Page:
Stay close for future talks; upcoming topics include:
  • 2e, 3e, & Neurodiversity
  • Trauma & Mental Health
  • Gifted Legislation & Funding

Even during periods of social distancing and isolation, children and adults find ways to forge friendships and connections. Online social circles are widening, schooling has become more tech-oriented, and support systems of all kinds continue to fine-tune online offerings (such as exercise sessions, arts programs, mindfulness instruction, resource sharing, and children’s play dates).

A community is a network. Each of us has a constellation of communities comprised of people from different times, places, and stages of life. And every experience is an opportunity to create additional communities.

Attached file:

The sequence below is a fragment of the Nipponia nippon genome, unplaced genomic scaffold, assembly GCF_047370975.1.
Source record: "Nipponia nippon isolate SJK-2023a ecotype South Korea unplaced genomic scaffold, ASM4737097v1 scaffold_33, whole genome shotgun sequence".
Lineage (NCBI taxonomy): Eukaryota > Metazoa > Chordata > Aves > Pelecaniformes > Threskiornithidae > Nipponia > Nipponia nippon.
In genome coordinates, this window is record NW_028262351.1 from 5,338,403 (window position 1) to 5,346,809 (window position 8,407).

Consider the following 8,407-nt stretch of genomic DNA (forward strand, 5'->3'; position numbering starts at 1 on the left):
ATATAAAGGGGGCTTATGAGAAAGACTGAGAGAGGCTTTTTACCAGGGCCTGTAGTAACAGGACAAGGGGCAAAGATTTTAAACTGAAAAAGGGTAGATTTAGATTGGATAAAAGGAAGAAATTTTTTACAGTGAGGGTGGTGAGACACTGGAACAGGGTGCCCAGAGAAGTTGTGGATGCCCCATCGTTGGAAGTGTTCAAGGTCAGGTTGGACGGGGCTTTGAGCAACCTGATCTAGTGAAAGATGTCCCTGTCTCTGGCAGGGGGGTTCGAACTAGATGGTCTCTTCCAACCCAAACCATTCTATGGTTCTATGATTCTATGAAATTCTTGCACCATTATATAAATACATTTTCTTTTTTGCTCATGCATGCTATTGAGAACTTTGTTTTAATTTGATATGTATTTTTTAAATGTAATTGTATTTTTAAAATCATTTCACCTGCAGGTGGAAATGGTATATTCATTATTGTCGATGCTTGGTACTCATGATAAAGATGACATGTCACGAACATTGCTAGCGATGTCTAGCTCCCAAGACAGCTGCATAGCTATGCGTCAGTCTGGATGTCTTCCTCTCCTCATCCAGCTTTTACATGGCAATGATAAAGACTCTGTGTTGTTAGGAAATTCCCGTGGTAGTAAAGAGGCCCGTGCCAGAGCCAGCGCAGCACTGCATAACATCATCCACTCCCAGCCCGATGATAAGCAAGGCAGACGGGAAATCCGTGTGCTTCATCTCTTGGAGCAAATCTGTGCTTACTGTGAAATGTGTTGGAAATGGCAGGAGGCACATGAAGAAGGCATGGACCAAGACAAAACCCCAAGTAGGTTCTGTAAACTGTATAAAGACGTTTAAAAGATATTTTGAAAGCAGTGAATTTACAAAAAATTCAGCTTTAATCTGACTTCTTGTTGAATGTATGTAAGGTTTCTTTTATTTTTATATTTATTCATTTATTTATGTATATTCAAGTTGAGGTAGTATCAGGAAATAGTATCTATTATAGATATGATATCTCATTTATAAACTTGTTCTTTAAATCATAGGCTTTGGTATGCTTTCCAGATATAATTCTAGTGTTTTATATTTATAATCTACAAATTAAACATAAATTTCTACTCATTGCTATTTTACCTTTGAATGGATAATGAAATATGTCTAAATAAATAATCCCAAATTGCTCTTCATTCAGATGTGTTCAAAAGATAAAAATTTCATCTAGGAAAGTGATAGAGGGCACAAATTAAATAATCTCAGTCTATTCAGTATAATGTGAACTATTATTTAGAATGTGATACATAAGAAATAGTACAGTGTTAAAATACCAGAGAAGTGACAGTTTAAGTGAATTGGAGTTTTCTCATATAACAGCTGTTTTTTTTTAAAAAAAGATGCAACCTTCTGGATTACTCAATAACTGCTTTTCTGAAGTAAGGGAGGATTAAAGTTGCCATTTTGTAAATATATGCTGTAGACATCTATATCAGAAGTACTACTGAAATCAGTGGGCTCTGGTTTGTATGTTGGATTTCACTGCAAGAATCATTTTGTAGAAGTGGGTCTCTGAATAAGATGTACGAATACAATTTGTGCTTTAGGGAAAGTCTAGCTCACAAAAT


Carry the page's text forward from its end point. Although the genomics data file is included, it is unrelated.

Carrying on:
Communities may evolve from connections that are deeply rooted, or restored, or newly established. They may be predicated on location, commonalities, diversity, interests, or ways of thinking. A family is a community—so is a cohort of children, an orchestra, a workplace, a team, or any combination of thinkers, doers, or collaborators. And therein lies the heart of community! Because it is the thinking, doing, and collaborating that make it pulsate.

What does all of this have to do with gifted learners? The truth is that no one, no matter how advanced or independent, lives in a vacuum, and everyone, regardless of age, can benefit from supportive others. Here are five perspectives indicating how community can be advantageous to gifted/high-ability learners—and, potentially, to all children.

We Hope You Enjoy This GHF Press Latest Release!